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  • 11. Brooklyn Museum

    Prospect Heights

    New York’s second-largest museum (after Manhattan’s Metropolitan Museum of Art) is also one of the largest in America, with 560,000 square feet of exhibition space. The colossal Beaux-Arts structure houses one of the best collections of Egyptian art in the world, as well as impressive collections of African, pre-Columbian, Native American, and feminist art. In addition, you'll find works by Georgia O'Keeffe, Winslow Homer, John Singer Sargent, George Bellows, Thomas Eakins, and Milton Avery. The museum is also well known for its contemporary, cutting-edge special exhibits. The monthly (except for September) First Saturday free-entry night is a neighborhood party of art, music, and dancing, with food vendors and several cash bars.

    200 Eastern Pkwy., Brooklyn, New York, 11238, USA

    Sight Details

    Rate Includes: $16 suggested donation, $25 combo ticket with Brooklyn Botanic Garden, Closed Mon. and Tues.
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  • 12. Bryant Park

    Midtown West

    This lovely green space spread out among landmarks and skyscrapers is one of Manhattan's most popular parks. Tall London plane trees line the perimeter of the sunny central lawn, overlooking stone terraces, flower beds, and snack kiosks. The garden tables scattered about fill with lunching office workers and folks enjoying the park's free Wi-Fi. In summer, there are free readings, live jazz, and "Broadway in Bryant Park" musical theater performances. Most popular of all is the summer film festival: locals leave work early to snag a spot on the lawn for the outdoor screenings each Monday at dusk. At the east side of the park, near a bronze cast of Gertrude Stein, is the stylish Bryant Park Grill, which has a rooftop garden, and the adjacent open-air Bryant Park Café, open seasonally. On the south side of the park is an old-fashioned carousel ($4) where kids can also attend storytellings and magic shows. Come late October, the park rolls out the artificial frozen "pond" (October–March, daily 8 am–10 pm; skate rental starts at $18) for free ice-skating (bring your own padlock for the lockers). Surrounding the ice rink are the Christmas-market stalls of the holiday shops, selling handcrafted goods and local foods.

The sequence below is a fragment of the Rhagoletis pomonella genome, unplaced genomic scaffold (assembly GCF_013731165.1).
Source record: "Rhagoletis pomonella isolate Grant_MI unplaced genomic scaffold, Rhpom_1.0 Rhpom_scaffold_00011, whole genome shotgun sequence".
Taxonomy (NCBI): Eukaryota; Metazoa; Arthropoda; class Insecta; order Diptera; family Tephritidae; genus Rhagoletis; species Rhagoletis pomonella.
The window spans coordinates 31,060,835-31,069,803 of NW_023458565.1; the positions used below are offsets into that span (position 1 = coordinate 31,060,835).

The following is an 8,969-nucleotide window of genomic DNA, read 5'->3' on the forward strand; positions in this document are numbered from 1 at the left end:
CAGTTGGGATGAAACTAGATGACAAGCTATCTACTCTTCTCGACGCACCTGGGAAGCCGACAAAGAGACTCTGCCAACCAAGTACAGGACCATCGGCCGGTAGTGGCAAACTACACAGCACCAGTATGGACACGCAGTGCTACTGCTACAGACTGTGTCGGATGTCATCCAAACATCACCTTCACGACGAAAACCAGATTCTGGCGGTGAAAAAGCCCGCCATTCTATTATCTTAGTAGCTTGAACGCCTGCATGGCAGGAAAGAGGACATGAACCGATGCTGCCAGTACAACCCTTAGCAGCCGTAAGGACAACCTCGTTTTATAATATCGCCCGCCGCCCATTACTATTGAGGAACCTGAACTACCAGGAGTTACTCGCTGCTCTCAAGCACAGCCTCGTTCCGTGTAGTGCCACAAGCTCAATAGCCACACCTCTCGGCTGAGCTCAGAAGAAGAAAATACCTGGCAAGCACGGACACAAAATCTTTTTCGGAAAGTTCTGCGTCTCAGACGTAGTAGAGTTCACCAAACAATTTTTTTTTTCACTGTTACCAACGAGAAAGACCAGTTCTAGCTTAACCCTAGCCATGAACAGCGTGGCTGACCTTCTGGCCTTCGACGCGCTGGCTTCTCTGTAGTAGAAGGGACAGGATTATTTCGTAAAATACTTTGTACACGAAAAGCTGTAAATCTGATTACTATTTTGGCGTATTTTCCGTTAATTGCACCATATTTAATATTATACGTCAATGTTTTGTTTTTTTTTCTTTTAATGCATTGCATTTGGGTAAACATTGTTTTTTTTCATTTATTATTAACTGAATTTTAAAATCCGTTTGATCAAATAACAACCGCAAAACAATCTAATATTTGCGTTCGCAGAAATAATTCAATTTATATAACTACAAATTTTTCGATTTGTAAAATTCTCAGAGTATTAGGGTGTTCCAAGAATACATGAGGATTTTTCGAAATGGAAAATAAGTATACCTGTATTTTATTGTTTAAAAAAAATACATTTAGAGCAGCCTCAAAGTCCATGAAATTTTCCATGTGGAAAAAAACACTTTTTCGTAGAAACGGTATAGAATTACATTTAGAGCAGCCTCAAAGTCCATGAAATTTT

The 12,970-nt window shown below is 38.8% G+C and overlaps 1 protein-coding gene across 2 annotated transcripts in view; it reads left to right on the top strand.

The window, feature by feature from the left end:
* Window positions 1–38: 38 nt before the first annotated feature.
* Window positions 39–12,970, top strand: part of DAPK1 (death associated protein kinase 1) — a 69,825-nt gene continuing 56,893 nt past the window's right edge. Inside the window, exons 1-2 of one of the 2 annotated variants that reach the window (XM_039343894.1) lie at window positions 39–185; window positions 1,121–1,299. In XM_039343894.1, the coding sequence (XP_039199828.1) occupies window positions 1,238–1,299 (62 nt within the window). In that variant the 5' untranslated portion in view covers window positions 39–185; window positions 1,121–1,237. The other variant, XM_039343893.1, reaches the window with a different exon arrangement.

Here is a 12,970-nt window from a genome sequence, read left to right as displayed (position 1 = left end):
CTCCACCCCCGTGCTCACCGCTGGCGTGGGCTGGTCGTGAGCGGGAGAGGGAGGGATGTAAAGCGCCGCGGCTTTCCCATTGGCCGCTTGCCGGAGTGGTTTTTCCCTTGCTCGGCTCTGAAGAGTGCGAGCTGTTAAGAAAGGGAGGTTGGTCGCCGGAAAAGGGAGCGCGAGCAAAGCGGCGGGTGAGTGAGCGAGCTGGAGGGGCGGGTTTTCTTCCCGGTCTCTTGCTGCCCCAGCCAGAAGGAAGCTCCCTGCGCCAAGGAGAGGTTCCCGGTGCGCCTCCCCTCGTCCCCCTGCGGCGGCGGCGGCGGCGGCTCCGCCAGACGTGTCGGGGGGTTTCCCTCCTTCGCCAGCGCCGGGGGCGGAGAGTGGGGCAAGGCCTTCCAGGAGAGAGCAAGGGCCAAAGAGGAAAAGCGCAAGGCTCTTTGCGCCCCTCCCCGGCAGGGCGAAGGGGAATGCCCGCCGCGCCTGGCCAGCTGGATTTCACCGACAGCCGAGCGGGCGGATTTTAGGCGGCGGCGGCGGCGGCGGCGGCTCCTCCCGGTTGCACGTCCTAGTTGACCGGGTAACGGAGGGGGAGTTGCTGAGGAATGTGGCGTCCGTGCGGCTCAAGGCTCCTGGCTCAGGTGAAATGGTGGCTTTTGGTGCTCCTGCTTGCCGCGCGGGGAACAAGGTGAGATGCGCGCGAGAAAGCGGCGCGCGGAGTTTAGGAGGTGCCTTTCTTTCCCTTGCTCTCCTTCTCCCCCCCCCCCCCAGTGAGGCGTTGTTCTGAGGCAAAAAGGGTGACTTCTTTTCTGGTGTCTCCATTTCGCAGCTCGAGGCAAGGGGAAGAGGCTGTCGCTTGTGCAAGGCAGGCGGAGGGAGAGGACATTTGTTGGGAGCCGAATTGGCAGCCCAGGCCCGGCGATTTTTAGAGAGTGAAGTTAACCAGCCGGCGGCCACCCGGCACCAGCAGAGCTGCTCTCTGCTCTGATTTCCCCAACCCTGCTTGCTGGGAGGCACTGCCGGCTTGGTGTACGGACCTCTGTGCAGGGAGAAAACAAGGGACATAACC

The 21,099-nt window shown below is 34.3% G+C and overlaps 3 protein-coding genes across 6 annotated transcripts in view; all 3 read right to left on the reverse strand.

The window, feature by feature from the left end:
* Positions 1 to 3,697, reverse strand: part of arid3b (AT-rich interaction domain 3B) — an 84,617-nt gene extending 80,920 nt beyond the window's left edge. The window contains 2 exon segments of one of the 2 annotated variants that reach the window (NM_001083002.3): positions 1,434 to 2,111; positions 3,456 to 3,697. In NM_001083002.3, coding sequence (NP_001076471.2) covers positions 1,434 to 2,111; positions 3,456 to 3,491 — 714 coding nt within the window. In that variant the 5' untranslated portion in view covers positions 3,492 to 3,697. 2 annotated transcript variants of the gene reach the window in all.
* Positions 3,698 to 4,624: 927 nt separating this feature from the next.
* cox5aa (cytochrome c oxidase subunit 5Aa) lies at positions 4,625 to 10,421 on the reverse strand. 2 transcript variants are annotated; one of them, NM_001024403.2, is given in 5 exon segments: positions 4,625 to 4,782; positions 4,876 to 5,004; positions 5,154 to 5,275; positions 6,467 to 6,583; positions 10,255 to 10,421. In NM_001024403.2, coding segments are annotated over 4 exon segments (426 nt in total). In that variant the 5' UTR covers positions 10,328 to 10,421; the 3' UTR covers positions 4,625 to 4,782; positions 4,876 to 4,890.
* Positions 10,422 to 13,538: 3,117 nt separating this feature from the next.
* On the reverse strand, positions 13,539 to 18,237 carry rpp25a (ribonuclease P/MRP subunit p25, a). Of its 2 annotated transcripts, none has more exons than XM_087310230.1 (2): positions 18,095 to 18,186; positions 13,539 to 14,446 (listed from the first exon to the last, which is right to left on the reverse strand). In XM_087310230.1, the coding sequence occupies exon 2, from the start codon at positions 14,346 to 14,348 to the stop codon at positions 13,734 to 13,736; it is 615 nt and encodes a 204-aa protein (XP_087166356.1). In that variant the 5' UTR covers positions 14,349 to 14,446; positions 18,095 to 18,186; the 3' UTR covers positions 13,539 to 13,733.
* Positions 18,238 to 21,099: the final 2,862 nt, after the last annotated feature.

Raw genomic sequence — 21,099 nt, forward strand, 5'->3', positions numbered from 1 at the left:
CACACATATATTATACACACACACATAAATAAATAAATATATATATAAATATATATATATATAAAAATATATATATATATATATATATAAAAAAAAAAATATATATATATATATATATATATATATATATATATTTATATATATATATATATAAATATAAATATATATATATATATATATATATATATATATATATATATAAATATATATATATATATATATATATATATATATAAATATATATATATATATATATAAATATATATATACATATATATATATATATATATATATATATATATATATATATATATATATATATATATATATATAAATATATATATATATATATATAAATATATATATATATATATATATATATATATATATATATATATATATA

6th Ave., New York, New York, 10018, USA
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  • 13. Celebrate Brooklyn!

    Prospect Park

    New York City’s longest-running summer outdoor performance festival began in 1979 and remains a top-notch crowd-pleaser with its diverse roster of mostly free (and some benefit) star acts. There's ample band shell seating, but locals tend to favor arriving early with a blanket to get a good seat on the grassy slope. Acts range from artists such as Janelle Monáe, the National, Neutral Milk Hotel, and St. Vincent to the Shen Wei Dance Arts company and Dance Theatre of Harlem. Look for silent film nights accompanied by innovative live music as well as spoken word performances. Pack a picnic or buy food from local, on-site vendors.

    Entrance on Prospect Park W, Brooklyn, New York, 11217, USA

    Sight Details

    Rate Includes: June--Aug.
  • 14. Chelsea Market